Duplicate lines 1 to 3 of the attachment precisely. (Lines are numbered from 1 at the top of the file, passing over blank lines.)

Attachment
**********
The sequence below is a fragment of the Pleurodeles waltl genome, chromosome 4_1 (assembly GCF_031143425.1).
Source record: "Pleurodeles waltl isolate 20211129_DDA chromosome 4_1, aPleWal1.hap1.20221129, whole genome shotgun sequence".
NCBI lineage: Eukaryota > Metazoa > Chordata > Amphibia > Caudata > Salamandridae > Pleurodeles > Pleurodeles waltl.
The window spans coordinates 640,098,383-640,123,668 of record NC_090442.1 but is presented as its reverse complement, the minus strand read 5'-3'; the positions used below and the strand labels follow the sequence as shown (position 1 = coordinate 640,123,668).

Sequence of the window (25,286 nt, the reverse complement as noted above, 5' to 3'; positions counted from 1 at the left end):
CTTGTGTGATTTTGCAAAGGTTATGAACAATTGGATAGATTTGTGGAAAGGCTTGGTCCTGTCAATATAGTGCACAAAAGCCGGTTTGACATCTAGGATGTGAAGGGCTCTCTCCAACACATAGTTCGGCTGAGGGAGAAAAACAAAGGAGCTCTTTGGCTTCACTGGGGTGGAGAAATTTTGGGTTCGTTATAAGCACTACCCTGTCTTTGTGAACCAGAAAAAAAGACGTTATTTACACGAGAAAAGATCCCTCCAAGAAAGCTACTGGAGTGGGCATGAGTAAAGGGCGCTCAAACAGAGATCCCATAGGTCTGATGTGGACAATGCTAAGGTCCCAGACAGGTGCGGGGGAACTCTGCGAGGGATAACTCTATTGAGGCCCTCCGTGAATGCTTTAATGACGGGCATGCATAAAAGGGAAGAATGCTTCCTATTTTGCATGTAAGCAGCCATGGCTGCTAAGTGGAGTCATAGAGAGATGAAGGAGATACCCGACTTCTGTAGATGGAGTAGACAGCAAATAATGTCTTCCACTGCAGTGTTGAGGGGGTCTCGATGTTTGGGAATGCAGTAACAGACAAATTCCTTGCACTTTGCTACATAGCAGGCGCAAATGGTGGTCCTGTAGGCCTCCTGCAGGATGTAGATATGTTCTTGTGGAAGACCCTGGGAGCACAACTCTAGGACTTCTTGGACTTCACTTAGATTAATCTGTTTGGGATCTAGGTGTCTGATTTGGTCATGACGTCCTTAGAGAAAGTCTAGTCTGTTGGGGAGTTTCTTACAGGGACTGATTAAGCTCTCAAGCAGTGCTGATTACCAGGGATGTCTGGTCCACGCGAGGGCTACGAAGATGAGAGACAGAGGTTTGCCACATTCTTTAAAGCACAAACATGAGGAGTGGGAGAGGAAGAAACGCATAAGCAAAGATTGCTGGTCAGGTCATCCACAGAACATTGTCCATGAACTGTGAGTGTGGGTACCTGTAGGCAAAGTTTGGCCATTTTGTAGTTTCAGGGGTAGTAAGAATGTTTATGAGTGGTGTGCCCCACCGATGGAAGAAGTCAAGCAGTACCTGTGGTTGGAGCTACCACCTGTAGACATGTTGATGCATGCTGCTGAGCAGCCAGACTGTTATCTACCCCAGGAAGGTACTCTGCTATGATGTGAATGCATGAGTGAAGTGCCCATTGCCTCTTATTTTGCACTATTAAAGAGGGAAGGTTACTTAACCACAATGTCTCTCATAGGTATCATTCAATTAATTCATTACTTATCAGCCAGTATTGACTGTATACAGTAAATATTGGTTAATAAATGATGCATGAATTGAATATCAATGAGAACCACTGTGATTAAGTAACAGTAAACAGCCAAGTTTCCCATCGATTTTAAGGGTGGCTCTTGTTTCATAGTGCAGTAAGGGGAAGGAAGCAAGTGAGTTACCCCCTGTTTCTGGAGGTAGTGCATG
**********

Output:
The sequence below is a fragment of the Pleurodeles waltl genome, chromosome 4_1 (assembly GCF_031143425.1).
Source record: "Pleurodeles waltl isolate 20211129_DDA chromosome 4_1, aPleWal1.hap1.20221129, whole genome shotgun sequence".
NCBI lineage: Eukaryota > Metazoa > Chordata > Amphibia > Caudata > Salamandridae > Pleurodeles > Pleurodeles waltl.